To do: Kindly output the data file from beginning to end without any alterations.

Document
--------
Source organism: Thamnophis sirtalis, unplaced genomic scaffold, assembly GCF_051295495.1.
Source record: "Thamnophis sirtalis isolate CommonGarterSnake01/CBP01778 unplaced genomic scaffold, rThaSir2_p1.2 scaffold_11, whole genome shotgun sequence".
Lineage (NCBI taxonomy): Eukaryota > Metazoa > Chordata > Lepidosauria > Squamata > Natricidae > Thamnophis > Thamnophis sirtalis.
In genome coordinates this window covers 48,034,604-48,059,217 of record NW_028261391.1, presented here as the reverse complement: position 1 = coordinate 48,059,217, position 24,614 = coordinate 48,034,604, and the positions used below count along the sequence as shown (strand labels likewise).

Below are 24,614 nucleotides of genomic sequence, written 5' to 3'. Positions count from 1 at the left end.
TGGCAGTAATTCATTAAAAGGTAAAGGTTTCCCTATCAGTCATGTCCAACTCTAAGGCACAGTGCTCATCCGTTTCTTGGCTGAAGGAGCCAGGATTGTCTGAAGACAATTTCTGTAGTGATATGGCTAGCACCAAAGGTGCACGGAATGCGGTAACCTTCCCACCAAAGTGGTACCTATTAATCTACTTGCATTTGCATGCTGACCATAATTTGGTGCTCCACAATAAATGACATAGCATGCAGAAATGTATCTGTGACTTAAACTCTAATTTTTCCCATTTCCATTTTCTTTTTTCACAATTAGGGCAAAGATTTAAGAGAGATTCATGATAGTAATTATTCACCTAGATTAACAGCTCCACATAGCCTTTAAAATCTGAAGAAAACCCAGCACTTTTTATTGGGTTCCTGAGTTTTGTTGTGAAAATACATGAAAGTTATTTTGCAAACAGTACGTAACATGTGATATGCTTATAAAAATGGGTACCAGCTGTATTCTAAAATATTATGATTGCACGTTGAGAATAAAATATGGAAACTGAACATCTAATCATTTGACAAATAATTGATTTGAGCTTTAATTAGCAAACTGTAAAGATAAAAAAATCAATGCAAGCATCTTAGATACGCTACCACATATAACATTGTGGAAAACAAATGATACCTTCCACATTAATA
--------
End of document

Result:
Source organism: Thamnophis sirtalis, unplaced genomic scaffold, assembly GCF_051295495.1.
Source record: "Thamnophis sirtalis isolate CommonGarterSnake01/CBP01778 unplaced genomic scaffold, rThaSir2_p1.2 scaffold_11, whole genome shotgun sequence".
Lineage (NCBI taxonomy): Eukaryota > Metazoa > Chordata > Lepidosauria > Squamata > Natricidae > Thamnophis > Thamnophis sirtalis.
In genome coordinates this window covers 48,034,604-48,059,217 of record NW_028261391.1, presented here as the reverse complement: position 1 = coordinate 48,059,217, position 24,614 = coordinate 48,034,604, and the positions used below count along the sequence as shown (strand labels likewise).

Below are 24,614 nucleotides of genomic sequence, written 5' to 3'. Positions count from 1 at the left end.
TGGCAGTAATTCATTAAAAGGTAAAGGTTTCCCTATCAGTCATGTCCAACTCTAAGGCACAGTGCTCATCCGTTTCTTGGCTGAAGGAGCCAGGATTGTCTGAAGACAATTTCTGTAGTGATATGGCTAGCACCAAAGGTGCACGGAATGCGGTAACCTTCCCACCAAAGTGGTACCTATTAATCTACTTGCATTTGCATGCTGACCATAATTTGGTGCTCCACAATAAATGACATAGCATGCAGAAATGTATCTGTGACTTAAACTCTAATTTTTCCCATTTCCATTTTCTTTTTTCACAATTAGGGCAAAGATTTAAGAGAGATTCATGATAGTAATTATTCACCTAGATTAACAGCTCCACATAGCCTTTAAAATCTGAAGAAAACCCAGCACTTTTTATTGGGTTCCTGAGTTTTGTTGTGAAAATACATGAAAGTTATTTTGCAAACAGTACGTAACATGTGATATGCTTATAAAAATGGGTACCAGCTGTATTCTAAAATATTATGATTGCACGTTGAGAATAAAATATGGAAACTGAACATCTAATCATTTGACAAATAATTGATTTGAGCTTTAATTAGCAAACTGTAAAGATAAAAAAATCAATGCAAGCATCTTAGATACGCTACCACATATAACATTGTGGAAAACAAATGATACCTTCCACATTAATA